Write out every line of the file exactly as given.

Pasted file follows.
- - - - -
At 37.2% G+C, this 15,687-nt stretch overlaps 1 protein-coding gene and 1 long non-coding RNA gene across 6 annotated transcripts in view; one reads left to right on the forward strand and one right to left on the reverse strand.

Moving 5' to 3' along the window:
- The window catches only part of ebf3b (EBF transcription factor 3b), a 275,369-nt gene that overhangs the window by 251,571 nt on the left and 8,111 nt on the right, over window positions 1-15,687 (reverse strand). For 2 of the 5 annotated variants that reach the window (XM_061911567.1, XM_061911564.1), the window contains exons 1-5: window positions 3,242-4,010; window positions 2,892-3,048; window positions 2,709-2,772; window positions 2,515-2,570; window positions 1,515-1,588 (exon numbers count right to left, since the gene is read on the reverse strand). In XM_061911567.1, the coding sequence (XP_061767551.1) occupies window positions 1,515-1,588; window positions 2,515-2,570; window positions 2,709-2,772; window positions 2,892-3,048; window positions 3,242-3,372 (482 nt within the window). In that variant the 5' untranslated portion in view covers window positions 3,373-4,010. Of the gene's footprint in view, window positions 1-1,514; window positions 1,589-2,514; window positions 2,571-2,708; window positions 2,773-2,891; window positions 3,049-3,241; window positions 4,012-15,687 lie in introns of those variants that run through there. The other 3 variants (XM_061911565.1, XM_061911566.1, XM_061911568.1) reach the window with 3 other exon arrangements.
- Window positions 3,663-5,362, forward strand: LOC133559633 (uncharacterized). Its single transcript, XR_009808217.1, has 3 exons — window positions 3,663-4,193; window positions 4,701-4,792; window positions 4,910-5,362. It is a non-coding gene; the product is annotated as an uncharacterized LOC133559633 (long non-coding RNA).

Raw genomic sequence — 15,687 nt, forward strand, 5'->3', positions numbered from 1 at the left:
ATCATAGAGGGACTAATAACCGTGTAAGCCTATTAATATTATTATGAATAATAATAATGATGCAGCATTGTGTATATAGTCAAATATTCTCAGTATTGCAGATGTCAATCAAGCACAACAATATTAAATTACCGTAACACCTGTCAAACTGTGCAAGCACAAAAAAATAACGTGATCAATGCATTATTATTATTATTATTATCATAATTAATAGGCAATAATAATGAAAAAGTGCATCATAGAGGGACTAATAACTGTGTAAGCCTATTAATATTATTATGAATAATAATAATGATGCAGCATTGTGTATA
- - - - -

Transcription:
At 37.2% G+C, this 15,687-nt stretch overlaps 1 protein-coding gene and 1 long non-coding RNA gene across 6 annotated transcripts in view; one reads left to right on the forward strand and one right to left on the reverse strand.

Moving 5' to 3' along the window:
- The window catches only part of ebf3b (EBF transcription factor 3b), a 275,369-nt gene that overhangs the window by 251,571 nt on the left and 8,111 nt on the right, over window positions 1-15,687 (reverse strand). For 2 of the 5 annotated variants that reach the window (XM_061911567.1, XM_061911564.1), the window contains exons 1-5: window positions 3,242-4,010; window positions 2,892-3,048; window positions 2,709-2,772; window positions 2,515-2,570; window positions 1,515-1,588 (exon numbers count right to left, since the gene is read on the reverse strand). In XM_061911567.1, the coding sequence (XP_061767551.1) occupies window positions 1,515-1,588; window positions 2,515-2,570; window positions 2,709-2,772; window positions 2,892-3,048; window positions 3,242-3,372 (482 nt within the window). In that variant the 5' untranslated portion in view covers window positions 3,373-4,010. Of the gene's footprint in view, window positions 1-1,514; window positions 1,589-2,514; window positions 2,571-2,708; window positions 2,773-2,891; window positions 3,049-3,241; window positions 4,012-15,687 lie in introns of those variants that run through there. The other 3 variants (XM_061911565.1, XM_061911566.1, XM_061911568.1) reach the window with 3 other exon arrangements.
- Window positions 3,663-5,362, forward strand: LOC133559633 (uncharacterized). Its single transcript, XR_009808217.1, has 3 exons — window positions 3,663-4,193; window positions 4,701-4,792; window positions 4,910-5,362. It is a non-coding gene; the product is annotated as an uncharacterized LOC133559633 (long non-coding RNA).

Raw genomic sequence — 15,687 nt, forward strand, 5'->3', positions numbered from 1 at the left:
ATCATAGAGGGACTAATAACCGTGTAAGCCTATTAATATTATTATGAATAATAATAATGATGCAGCATTGTGTATATAGTCAAATATTCTCAGTATTGCAGATGTCAATCAAGCACAACAATATTAAATTACCGTAACACCTGTCAAACTGTGCAAGCACAAAAAAATAACGTGATCAATGCATTATTATTATTATTATTATCATAATTAATAGGCAATAATAATGAAAAAGTGCATCATAGAGGGACTAATAACTGTGTAAGCCTATTAATATTATTATGAATAATAATAATGATGCAGCATTGTGTATA